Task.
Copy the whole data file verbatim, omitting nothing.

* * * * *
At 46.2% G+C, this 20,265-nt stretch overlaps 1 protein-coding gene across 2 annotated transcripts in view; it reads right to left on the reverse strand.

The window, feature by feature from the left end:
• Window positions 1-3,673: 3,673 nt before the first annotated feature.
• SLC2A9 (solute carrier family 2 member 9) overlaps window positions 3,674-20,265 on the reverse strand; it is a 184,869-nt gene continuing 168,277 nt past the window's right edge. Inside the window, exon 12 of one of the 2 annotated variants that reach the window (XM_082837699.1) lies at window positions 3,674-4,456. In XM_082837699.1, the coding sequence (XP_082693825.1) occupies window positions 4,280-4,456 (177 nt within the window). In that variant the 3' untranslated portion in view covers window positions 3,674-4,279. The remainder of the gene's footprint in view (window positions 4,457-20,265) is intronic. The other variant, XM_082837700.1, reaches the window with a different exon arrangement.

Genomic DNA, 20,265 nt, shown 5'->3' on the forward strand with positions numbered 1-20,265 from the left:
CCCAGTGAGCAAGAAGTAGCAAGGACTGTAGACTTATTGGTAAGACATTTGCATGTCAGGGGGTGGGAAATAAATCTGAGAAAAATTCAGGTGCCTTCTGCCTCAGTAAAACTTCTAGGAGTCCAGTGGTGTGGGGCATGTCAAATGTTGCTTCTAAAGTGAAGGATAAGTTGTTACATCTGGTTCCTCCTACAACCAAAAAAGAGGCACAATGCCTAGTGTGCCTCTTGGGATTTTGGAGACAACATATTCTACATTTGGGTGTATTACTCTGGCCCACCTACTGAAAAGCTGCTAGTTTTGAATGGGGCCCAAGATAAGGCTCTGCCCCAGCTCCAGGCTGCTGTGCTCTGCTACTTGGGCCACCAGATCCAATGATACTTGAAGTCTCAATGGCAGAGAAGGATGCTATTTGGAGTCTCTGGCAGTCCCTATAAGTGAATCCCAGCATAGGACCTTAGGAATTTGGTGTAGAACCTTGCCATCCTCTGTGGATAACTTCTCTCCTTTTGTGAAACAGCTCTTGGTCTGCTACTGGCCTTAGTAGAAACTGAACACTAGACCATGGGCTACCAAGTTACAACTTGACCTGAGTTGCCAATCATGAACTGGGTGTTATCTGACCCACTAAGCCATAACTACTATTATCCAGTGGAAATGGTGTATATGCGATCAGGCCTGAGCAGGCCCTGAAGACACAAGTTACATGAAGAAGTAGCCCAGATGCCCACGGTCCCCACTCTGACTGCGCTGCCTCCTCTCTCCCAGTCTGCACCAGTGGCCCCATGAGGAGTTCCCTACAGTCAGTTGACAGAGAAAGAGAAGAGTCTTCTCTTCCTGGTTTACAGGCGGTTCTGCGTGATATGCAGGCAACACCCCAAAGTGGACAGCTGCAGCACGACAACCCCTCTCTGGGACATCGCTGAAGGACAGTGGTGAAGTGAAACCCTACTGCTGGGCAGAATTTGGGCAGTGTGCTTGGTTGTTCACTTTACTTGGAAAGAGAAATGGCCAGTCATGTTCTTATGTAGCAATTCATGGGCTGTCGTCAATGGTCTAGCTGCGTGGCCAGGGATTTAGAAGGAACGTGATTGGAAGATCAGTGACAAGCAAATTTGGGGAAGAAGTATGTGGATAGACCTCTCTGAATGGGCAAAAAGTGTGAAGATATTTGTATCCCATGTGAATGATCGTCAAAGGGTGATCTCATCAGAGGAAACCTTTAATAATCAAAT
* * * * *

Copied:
At 46.2% G+C, this 20,265-nt stretch overlaps 1 protein-coding gene across 2 annotated transcripts in view; it reads right to left on the reverse strand.

The window, feature by feature from the left end:
• Window positions 1-3,673: 3,673 nt before the first annotated feature.
• SLC2A9 (solute carrier family 2 member 9) overlaps window positions 3,674-20,265 on the reverse strand; it is a 184,869-nt gene continuing 168,277 nt past the window's right edge. Inside the window, exon 12 of one of the 2 annotated variants that reach the window (XM_082837699.1) lies at window positions 3,674-4,456. In XM_082837699.1, the coding sequence (XP_082693825.1) occupies window positions 4,280-4,456 (177 nt within the window). In that variant the 3' untranslated portion in view covers window positions 3,674-4,279. The remainder of the gene's footprint in view (window positions 4,457-20,265) is intronic. The other variant, XM_082837700.1, reaches the window with a different exon arrangement.

Genomic DNA, 20,265 nt, shown 5'->3' on the forward strand with positions numbered 1-20,265 from the left:
CCCAGTGAGCAAGAAGTAGCAAGGACTGTAGACTTATTGGTAAGACATTTGCATGTCAGGGGGTGGGAAATAAATCTGAGAAAAATTCAGGTGCCTTCTGCCTCAGTAAAACTTCTAGGAGTCCAGTGGTGTGGGGCATGTCAAATGTTGCTTCTAAAGTGAAGGATAAGTTGTTACATCTGGTTCCTCCTACAACCAAAAAAGAGGCACAATGCCTAGTGTGCCTCTTGGGATTTTGGAGACAACATATTCTACATTTGGGTGTATTACTCTGGCCCACCTACTGAAAAGCTGCTAGTTTTGAATGGGGCCCAAGATAAGGCTCTGCCCCAGCTCCAGGCTGCTGTGCTCTGCTACTTGGGCCACCAGATCCAATGATACTTGAAGTCTCAATGGCAGAGAAGGATGCTATTTGGAGTCTCTGGCAGTCCCTATAAGTGAATCCCAGCATAGGACCTTAGGAATTTGGTGTAGAACCTTGCCATCCTCTGTGGATAACTTCTCTCCTTTTGTGAAACAGCTCTTGGTCTGCTACTGGCCTTAGTAGAAACTGAACACTAGACCATGGGCTACCAAGTTACAACTTGACCTGAGTTGCCAATCATGAACTGGGTGTTATCTGACCCACTAAGCCATAACTACTATTATCCAGTGGAAATGGTGTATATGCGATCAGGCCTGAGCAGGCCCTGAAGACACAAGTTACATGAAGAAGTAGCCCAGATGCCCACGGTCCCCACTCTGACTGCGCTGCCTCCTCTCTCCCAGTCTGCACCAGTGGCCCCATGAGGAGTTCCCTACAGTCAGTTGACAGAGAAAGAGAAGAGTCTTCTCTTCCTGGTTTACAGGCGGTTCTGCGTGATATGCAGGCAACACCCCAAAGTGGACAGCTGCAGCACGACAACCCCTCTCTGGGACATCGCTGAAGGACAGTGGTGAAGTGAAACCCTACTGCTGGGCAGAATTTGGGCAGTGTGCTTGGTTGTTCACTTTACTTGGAAAGAGAAATGGCCAGTCATGTTCTTATGTAGCAATTCATGGGCTGTCGTCAATGGTCTAGCTGCGTGGCCAGGGATTTAGAAGGAACGTGATTGGAAGATCAGTGACAAGCAAATTTGGGGAAGAAGTATGTGGATAGACCTCTCTGAATGGGCAAAAAGTGTGAAGATATTTGTATCCCATGTGAATGATCGTCAAAGGGTGATCTCATCAGAGGAAACCTTTAATAATCAAAT